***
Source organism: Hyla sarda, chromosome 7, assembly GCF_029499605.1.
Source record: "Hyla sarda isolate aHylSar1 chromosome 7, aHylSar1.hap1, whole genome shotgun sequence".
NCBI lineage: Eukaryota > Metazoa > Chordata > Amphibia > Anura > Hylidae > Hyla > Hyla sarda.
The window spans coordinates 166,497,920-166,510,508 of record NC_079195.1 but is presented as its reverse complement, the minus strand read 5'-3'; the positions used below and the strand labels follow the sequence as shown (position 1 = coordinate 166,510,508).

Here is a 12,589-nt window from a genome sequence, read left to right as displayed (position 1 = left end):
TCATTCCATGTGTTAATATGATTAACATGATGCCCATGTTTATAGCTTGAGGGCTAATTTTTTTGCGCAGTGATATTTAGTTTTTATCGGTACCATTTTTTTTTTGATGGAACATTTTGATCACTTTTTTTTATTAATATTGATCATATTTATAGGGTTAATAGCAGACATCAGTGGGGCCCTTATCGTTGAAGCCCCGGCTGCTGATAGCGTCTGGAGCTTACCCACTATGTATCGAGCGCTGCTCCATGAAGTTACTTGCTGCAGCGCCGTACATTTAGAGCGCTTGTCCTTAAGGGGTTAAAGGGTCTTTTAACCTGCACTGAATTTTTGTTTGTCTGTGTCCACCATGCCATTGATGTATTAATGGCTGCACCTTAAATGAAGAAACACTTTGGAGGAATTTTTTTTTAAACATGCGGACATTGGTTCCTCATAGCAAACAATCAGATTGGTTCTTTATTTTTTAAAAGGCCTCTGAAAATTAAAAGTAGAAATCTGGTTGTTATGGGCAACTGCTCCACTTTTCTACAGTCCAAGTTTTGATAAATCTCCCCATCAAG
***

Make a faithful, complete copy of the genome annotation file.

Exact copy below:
Source organism: Hyla sarda, chromosome 7, assembly GCF_029499605.1.
Source record: "Hyla sarda isolate aHylSar1 chromosome 7, aHylSar1.hap1, whole genome shotgun sequence".
NCBI lineage: Eukaryota > Metazoa > Chordata > Amphibia > Anura > Hylidae > Hyla > Hyla sarda.
The window spans coordinates 166,497,920-166,510,508 of record NC_079195.1 but is presented as its reverse complement, the minus strand read 5'-3'; the positions used below and the strand labels follow the sequence as shown (position 1 = coordinate 166,510,508).

Here is a 12,589-nt window from a genome sequence, read left to right as displayed (position 1 = left end):
TCATTCCATGTGTTAATATGATTAACATGATGCCCATGTTTATAGCTTGAGGGCTAATTTTTTTGCGCAGTGATATTTAGTTTTTATCGGTACCATTTTTTTTTTGATGGAACATTTTGATCACTTTTTTTTATTAATATTGATCATATTTATAGGGTTAATAGCAGACATCAGTGGGGCCCTTATCGTTGAAGCCCCGGCTGCTGATAGCGTCTGGAGCTTACCCACTATGTATCGAGCGCTGCTCCATGAAGTTACTTGCTGCAGCGCCGTACATTTAGAGCGCTTGTCCTTAAGGGGTTAAAGGGTCTTTTAACCTGCACTGAATTTTTGTTTGTCTGTGTCCACCATGCCATTGATGTATTAATGGCTGCACCTTAAATGAAGAAACACTTTGGAGGAATTTTTTTTTAAACATGCGGACATTGGTTCCTCATAGCAAACAATCAGATTGGTTCTTTATTTTTTAAAAGGCCTCTGAAAATTAAAAGTAGAAATCTGGTTGTTATGGGCAACTGCTCCACTTTTCTACAGTCCAAGTTTTGATAAATCTCCCCATCAAG